< BackApr 14, 2021

Kolink Rocket Heavy


There are many things where the rule "Bigger is better" applies. But not for PC Cases! Sure, having a really big case may make it easier to install, cable manage, and cool. But there are few things as satisfying as looking back on a finished build and realize that you were able to cram the power of a High-End gaming rig into a case that is barely bigger than the average shoe carton. Meet our Shoe carton for today, the Kolink Rocket Heavy.

A Small-Form-Factor PC case that can provide you with Big-PC-Grade Performance while using a minimum amount of space.




  • Size
  • RTX 3000 Support
  • Watercooling Support
  • IO
  • 2 Tempered Glass Sidepanels
  • Vertical GPU Support
  • Included PCIe Riser


  • 2x SSD
  • 1x HDD
  • Removable HDD/SDD Plate
  • Only ITX Support


  • Feet should be bigger
  • Button Dust Filter
  • Plate blocking Frontal Airflow
  • Lack of Cable management


What's in the Box?

Just like we're used to, the Kolink Rocket Heavy comes in a Brown Carton Box. But unlike what we've seen so far, the box is barely bigger than a High-end GPU or Mainboard box. Ignoring the size, the unboxing experience remains exactly the same.

Inside the Box, we find the Rocket Heavy stuffed in between 2 higher-graded styrofoam blocks.

As half of the case is covered in Tempered Glass, we will also find that a lot of the case is covered in additional plastic protective foil.




Inside of the Rocket heavy, we can find a small bag of goodies that contains a couple of the usual screws and zip ties.

Note that you do not need any additional  Motherboard Spacers as the 4 that are required for an ITX Motherboard are already preinstalled.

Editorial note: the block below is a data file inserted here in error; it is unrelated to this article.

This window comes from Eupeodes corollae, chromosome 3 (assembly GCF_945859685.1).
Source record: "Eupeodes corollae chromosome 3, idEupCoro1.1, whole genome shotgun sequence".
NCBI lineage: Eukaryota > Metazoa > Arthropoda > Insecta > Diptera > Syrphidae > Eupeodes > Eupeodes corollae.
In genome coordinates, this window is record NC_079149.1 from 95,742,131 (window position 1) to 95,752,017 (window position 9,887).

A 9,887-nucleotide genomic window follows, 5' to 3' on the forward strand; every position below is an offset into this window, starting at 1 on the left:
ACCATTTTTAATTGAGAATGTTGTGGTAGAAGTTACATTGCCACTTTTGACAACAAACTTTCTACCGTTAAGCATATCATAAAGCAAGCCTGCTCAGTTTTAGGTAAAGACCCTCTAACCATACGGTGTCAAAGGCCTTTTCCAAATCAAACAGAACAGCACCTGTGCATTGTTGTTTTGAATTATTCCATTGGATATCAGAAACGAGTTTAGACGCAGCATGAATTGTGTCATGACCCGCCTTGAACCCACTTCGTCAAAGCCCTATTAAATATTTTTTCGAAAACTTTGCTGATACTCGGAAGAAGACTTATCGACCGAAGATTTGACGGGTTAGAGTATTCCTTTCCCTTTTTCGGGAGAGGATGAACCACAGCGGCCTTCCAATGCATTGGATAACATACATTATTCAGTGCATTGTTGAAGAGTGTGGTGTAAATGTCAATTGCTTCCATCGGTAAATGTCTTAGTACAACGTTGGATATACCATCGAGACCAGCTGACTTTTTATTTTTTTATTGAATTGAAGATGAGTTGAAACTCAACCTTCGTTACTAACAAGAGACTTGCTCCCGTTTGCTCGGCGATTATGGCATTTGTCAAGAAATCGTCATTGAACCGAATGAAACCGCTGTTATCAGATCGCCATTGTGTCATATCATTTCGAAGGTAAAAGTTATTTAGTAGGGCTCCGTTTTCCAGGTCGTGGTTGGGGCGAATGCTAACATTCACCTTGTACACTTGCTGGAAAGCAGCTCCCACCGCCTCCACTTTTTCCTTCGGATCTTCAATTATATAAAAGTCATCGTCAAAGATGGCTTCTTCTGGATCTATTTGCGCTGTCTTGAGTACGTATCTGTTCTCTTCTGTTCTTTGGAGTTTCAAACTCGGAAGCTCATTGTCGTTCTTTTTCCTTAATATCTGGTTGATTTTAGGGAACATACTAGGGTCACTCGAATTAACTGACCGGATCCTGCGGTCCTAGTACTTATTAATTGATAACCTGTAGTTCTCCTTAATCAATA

Additionally, Kolink places a white carton Box inside the case, in there we can find the included PCIe riser that is required as the case only supports Vertical GPU installations.



Even if the Kolink Rocket Heavy counts as a tiny case, its spec sheet reveals that there is space for a lot (and powerful) hardware to cram in. We summarized the most important information below:


Name Kolink Rocket Heavy
Type Small Form Factor
Mainboard Size ITX
Color Gunmetal-Grey
Side Panel Tempered Glass (Both sides)
CPU Cooler Height 85mm
GPU Length 340mm
2.5" Drives 2x
3.5" Drives 1x
IO 1x USB 3.2 Type-C / 2x USB 3.0 / 2x USB 2.0
Dimensions 350x180x265mm
Fan Spots 2x 120mm / 1x 140mm
Watercooling 1x 240/120mm Top
Extras Included PCIe Riser





Being a (very) small form factor case, you have to keep in mind that the components used inside the Kolink rocket heavy need to be chosen very wisely.

On the Motherboard side, the Rocket heavy (only) supports the mini-ITX standard. The same applies to the PSU with SFX and SFX-L support.


Even if that compatibility list seems to be highly restrictive, it is still perfectly normal for cases of that size. And we would assume that people that want to go down the Mini-PC road are perfectly aware of those restrictions.




That being said, the Kolink Rocket Heavy is still able to surprise us with its other features. While using a PCI Riser and positioning it vertically across the complete length of the case, the Rocket heavy supports up to 340mm long GPUs. This means that there are few- to no restrictions when it comes to Graphics Cards.

Having RTX 2080 Supers/TIs, 3070, 3080, 3090 all supported really shows that even if you need to wisely choose a Motherboard and PSU, there is nothing keeping you from building a real power machine.




There is even some space left for additional Drives. Up to 2 2.5" SSDs or 1x 3.5 Hard Drive can be installed behind the Motherboard, 

making this a worthy component to the Mainstream cases.





The IO on the Kolink Rocket Heavy is exactly what we expect from a case in 2021. 2x USB 3.0 Type-A and 1x USB 3.2 Type-C. Nothing less than we want to see. Additionally, Kolink installed 2x USB 2.0, We are not sure why you would need this once you have all the other Current-Gen Ports, but it's always good to see more USB's on a case.


To finish the IO, there is an Audio in, Audio Out, and a Blue/Red shining Start button.  


Cable Management